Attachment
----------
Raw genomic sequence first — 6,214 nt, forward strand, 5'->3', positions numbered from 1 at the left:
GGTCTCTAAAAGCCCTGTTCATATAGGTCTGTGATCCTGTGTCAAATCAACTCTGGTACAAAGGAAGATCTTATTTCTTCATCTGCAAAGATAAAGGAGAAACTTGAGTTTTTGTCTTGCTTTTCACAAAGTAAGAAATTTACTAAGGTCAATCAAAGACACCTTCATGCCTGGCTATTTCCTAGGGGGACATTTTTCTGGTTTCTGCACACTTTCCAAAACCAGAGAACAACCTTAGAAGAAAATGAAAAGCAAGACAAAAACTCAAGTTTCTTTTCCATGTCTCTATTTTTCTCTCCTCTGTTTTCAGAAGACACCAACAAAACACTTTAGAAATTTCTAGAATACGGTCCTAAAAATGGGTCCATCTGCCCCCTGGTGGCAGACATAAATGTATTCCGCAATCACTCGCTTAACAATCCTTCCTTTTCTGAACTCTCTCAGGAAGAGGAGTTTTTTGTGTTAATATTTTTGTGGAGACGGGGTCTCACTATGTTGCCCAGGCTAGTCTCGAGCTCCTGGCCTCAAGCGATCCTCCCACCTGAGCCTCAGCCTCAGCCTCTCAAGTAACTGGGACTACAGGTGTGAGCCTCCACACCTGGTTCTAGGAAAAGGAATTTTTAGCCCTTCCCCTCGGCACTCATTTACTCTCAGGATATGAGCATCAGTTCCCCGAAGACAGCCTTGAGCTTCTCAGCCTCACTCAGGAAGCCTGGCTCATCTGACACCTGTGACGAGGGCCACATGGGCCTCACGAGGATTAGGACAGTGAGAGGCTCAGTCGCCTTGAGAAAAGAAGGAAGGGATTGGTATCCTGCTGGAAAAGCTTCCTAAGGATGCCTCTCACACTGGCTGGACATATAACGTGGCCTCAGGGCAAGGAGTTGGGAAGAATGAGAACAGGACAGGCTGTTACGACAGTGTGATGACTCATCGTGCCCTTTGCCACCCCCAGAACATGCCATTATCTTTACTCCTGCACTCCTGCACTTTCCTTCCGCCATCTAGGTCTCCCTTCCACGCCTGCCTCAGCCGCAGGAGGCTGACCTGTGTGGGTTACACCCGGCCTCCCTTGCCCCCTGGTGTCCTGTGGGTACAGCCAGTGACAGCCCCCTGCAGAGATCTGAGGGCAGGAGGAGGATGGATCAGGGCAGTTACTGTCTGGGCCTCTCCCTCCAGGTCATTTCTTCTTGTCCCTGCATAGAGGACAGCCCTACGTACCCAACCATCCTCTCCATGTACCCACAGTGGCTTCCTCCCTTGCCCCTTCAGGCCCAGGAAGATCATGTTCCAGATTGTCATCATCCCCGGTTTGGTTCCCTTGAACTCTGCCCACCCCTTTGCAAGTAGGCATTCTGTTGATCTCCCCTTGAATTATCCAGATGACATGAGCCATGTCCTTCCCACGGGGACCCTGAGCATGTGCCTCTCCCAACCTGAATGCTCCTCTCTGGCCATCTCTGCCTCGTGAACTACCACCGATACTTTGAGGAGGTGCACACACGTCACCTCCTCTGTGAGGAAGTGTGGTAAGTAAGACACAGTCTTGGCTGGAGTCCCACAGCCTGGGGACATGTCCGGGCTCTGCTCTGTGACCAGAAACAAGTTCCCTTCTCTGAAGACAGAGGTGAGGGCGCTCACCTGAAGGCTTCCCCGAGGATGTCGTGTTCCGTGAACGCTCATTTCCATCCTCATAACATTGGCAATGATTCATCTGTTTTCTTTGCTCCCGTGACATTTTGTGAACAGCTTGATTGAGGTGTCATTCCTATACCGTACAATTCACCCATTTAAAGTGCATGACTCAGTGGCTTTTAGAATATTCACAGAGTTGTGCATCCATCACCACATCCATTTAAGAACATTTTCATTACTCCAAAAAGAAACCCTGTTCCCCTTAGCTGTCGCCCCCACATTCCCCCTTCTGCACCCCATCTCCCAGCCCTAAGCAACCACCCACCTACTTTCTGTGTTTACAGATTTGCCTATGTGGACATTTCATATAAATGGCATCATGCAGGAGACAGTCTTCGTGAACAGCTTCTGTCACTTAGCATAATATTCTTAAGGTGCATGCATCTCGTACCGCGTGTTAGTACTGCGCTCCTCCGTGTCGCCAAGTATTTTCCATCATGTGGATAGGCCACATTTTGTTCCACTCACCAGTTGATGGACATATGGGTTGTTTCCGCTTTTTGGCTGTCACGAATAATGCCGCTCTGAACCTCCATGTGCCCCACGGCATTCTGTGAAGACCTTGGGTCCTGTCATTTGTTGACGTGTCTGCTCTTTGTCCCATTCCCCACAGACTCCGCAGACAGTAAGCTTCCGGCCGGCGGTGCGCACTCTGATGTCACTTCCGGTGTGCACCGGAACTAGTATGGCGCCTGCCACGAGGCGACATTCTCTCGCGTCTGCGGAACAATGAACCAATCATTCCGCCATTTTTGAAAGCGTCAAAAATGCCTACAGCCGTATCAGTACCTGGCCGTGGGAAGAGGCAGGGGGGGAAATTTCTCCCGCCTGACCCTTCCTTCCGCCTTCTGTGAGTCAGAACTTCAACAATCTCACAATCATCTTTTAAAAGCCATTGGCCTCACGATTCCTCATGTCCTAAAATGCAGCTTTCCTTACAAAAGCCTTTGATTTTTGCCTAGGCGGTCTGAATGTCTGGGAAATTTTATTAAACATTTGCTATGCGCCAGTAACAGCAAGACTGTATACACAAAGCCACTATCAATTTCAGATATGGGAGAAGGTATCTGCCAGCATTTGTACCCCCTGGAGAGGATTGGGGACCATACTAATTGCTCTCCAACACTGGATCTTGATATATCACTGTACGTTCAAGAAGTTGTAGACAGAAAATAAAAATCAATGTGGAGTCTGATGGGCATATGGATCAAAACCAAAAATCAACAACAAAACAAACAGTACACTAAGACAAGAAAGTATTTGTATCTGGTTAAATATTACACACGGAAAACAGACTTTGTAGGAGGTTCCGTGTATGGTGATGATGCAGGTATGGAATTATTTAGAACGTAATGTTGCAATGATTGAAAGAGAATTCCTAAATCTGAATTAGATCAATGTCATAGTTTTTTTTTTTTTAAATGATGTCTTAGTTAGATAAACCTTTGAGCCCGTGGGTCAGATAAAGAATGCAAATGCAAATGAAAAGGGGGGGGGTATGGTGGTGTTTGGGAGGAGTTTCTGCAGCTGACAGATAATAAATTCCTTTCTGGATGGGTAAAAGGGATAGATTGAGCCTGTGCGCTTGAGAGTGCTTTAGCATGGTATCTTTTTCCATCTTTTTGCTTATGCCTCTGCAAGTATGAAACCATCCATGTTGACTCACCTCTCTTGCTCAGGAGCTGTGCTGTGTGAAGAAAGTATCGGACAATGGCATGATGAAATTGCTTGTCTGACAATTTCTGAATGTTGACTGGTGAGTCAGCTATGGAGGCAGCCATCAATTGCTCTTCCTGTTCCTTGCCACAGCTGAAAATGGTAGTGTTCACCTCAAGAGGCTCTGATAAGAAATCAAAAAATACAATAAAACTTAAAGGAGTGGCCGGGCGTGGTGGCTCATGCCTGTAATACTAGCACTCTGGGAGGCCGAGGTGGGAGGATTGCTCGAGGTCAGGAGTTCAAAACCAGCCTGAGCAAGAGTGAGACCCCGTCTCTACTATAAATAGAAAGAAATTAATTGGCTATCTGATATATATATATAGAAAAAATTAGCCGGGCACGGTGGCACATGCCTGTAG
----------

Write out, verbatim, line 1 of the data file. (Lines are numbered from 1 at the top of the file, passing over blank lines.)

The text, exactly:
Raw genomic sequence first — 6,214 nt, forward strand, 5'->3', positions numbered from 1 at the left: